Barry Bonds has come to symbolize America’s struggle with performance enhancing drugs. Now he has made it onto the pages of Nature. Normally the journal is a pillar of objectivity, but the latest issue contains a rather provocative editorial. The authors ask:
“If spectators are seeking to reset their body mass index through pharmacology, or taking pills that enhance their memory, is it really reasonable that athletes should make do with bodies that have not seen such benefits?”
The authors seem to envision a world in which athletes become more like Formula 1 cars, with a team of doctors serving as the pit crew. They argue that it’s better to be honest than encourage dangerous back-alley doping, where athletes must use additional drugs just to hide the effects of the first.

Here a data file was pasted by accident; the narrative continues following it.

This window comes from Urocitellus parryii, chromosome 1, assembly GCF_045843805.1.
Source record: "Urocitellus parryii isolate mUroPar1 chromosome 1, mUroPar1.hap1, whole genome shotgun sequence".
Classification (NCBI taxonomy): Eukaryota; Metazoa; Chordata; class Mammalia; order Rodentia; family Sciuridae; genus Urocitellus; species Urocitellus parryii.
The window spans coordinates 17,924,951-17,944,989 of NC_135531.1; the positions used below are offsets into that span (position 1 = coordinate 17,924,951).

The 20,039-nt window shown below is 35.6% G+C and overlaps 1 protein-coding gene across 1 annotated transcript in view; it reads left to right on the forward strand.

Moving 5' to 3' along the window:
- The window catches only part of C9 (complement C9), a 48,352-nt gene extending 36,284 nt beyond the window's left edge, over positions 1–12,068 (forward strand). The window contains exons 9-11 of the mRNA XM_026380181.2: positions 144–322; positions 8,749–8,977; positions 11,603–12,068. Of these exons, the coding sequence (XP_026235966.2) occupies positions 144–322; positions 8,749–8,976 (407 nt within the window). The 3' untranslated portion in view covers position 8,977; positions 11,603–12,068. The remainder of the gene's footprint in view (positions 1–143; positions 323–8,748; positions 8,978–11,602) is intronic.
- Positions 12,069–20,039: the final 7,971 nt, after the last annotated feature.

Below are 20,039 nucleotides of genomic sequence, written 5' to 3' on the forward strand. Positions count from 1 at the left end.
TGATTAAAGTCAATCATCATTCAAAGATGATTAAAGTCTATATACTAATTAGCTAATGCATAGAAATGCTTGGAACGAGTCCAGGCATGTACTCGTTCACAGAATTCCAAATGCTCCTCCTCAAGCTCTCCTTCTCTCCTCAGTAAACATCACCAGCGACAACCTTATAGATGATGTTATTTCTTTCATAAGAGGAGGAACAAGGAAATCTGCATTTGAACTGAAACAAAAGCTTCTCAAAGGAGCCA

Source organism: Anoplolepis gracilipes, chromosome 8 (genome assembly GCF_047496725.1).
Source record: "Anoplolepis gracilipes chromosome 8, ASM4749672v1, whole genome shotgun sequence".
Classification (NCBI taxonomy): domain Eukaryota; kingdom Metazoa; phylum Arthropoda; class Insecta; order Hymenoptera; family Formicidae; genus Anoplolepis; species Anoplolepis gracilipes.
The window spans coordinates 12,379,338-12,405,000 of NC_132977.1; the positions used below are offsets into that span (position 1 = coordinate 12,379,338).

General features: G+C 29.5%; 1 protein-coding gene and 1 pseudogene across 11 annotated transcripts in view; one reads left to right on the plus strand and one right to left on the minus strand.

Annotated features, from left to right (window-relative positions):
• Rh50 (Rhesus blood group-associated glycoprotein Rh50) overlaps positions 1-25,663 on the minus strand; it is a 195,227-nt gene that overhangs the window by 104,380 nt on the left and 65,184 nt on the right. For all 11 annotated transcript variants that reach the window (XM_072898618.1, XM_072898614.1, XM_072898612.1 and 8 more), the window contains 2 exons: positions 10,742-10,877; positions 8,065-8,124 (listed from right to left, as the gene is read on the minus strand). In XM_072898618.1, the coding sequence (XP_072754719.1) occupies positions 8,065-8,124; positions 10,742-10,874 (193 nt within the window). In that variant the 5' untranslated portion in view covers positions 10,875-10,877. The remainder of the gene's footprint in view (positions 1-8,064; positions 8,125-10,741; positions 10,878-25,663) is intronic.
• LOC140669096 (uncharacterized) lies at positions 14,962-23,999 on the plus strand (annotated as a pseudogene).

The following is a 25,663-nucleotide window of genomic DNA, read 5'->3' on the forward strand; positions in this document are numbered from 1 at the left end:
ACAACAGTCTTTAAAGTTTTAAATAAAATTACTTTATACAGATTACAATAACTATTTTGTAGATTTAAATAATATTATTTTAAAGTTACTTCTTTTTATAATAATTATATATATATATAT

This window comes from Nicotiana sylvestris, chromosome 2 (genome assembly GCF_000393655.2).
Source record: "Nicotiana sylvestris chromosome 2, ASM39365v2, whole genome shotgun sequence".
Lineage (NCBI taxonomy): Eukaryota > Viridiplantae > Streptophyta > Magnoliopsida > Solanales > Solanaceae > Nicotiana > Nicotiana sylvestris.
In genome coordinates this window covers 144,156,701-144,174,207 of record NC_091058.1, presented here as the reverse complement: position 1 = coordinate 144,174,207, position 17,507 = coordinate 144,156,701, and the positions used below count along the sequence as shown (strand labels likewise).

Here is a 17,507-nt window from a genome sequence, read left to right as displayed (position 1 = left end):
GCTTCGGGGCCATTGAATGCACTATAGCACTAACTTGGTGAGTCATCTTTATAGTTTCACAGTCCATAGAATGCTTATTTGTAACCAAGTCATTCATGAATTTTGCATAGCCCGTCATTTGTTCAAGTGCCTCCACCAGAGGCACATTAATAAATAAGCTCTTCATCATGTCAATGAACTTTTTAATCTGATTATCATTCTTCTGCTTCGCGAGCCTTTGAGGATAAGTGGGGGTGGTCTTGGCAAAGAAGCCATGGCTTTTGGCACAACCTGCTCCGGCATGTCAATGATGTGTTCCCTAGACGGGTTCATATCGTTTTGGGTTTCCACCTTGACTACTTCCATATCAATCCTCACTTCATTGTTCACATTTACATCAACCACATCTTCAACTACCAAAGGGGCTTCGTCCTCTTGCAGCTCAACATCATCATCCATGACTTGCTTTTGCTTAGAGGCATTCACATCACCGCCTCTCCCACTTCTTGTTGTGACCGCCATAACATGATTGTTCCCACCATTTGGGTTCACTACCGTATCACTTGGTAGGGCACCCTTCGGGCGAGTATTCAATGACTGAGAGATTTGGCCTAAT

Unfortunately, the editorial portrays the increasing popularity of performance enhancing drugs as an inevitable trend that must be accepted. Though the line between therapy medicine and enhancement medicine is blurry, that shouldn’t stop us from aiming for the first instead of the second.
Although the authors imply that athletes are disenfranchised by current doping regulations, athletes would be even more disenfranchised if those regulations did not exist. For instance, they might be forced to take performance enhancers in order to keep up with the pack.
Malcolm Gladwell wrote a great article for the New Yorker on doping. One athlete reports, “The training motto at the pool was, ‘You eat the pills, or you die.’ It was forbidden to refuse.”